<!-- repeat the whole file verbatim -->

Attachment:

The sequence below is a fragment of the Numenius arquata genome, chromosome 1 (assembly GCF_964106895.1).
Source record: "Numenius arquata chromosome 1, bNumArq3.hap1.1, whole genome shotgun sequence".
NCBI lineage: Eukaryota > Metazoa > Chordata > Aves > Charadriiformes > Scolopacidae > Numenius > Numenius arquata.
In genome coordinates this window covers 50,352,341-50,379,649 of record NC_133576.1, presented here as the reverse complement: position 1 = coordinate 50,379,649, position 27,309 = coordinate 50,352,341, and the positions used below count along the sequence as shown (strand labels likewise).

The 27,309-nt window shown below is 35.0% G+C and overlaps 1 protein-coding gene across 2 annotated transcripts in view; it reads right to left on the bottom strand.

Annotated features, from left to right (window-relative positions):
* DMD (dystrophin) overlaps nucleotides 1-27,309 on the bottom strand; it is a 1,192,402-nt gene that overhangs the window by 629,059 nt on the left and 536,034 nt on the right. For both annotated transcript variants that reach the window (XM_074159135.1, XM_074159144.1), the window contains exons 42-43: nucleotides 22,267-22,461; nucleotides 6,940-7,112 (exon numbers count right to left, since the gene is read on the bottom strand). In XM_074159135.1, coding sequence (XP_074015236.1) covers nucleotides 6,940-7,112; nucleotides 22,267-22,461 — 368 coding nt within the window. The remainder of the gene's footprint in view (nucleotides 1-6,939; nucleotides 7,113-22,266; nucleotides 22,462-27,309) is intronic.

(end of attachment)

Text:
The sequence below is a fragment of the Numenius arquata genome, chromosome 1 (assembly GCF_964106895.1).
Source record: "Numenius arquata chromosome 1, bNumArq3.hap1.1, whole genome shotgun sequence".
NCBI lineage: Eukaryota > Metazoa > Chordata > Aves > Charadriiformes > Scolopacidae > Numenius > Numenius arquata.
In genome coordinates this window covers 50,352,341-50,379,649 of record NC_133576.1, presented here as the reverse complement: position 1 = coordinate 50,379,649, position 27,309 = coordinate 50,352,341, and the positions used below count along the sequence as shown (strand labels likewise).

The 27,309-nt window shown below is 35.0% G+C and overlaps 1 protein-coding gene across 2 annotated transcripts in view; it reads right to left on the bottom strand.

Annotated features, from left to right (window-relative positions):
* DMD (dystrophin) overlaps nucleotides 1-27,309 on the bottom strand; it is a 1,192,402-nt gene that overhangs the window by 629,059 nt on the left and 536,034 nt on the right. For both annotated transcript variants that reach the window (XM_074159135.1, XM_074159144.1), the window contains exons 42-43: nucleotides 22,267-22,461; nucleotides 6,940-7,112 (exon numbers count right to left, since the gene is read on the bottom strand). In XM_074159135.1, coding sequence (XP_074015236.1) covers nucleotides 6,940-7,112; nucleotides 22,267-22,461 — 368 coding nt within the window. The remainder of the gene's footprint in view (nucleotides 1-6,939; nucleotides 7,113-22,266; nucleotides 22,462-27,309) is intronic.